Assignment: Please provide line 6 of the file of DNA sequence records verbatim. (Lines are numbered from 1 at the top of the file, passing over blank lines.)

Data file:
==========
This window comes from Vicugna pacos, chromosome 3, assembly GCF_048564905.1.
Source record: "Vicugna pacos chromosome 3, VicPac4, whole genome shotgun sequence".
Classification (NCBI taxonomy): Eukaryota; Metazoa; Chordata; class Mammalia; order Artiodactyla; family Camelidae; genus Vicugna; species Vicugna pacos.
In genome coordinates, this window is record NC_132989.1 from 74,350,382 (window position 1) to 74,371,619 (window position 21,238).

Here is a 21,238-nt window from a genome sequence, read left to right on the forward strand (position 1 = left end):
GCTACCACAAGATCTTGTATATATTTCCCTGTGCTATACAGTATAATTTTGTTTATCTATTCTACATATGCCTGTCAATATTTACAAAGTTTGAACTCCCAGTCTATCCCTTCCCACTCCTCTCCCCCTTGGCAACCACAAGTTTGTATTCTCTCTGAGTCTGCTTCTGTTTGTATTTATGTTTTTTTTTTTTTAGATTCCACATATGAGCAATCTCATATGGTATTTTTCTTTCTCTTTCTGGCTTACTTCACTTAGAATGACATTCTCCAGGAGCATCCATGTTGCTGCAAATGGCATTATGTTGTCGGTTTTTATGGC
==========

GCTACCACAAGATCTTGTATATATTTCCCTGTGCTATACAGTATAATTTTGTTTATCTATTCTACATATGCCTGTCAATATTTACAAAGTTTGAACTCCCAGTCTATCCCTTCCCACTCCTCTCCCCCTTGGCAACCACAAGTTTGTATTCTCTCTGAGTCTGCTTCTGTTTGTATTTATGTTTTTTTTTTTTTAGATTCCACATATGAGCAATCTCATATGGTATTTTTCTTTCTCTTTCTGGCTTACTTCACTTAGAATGACATTCTCCAGGAGCATCCATGTTGCTGCAAATGGCATTATGTTGTCGGTTTTTATGGC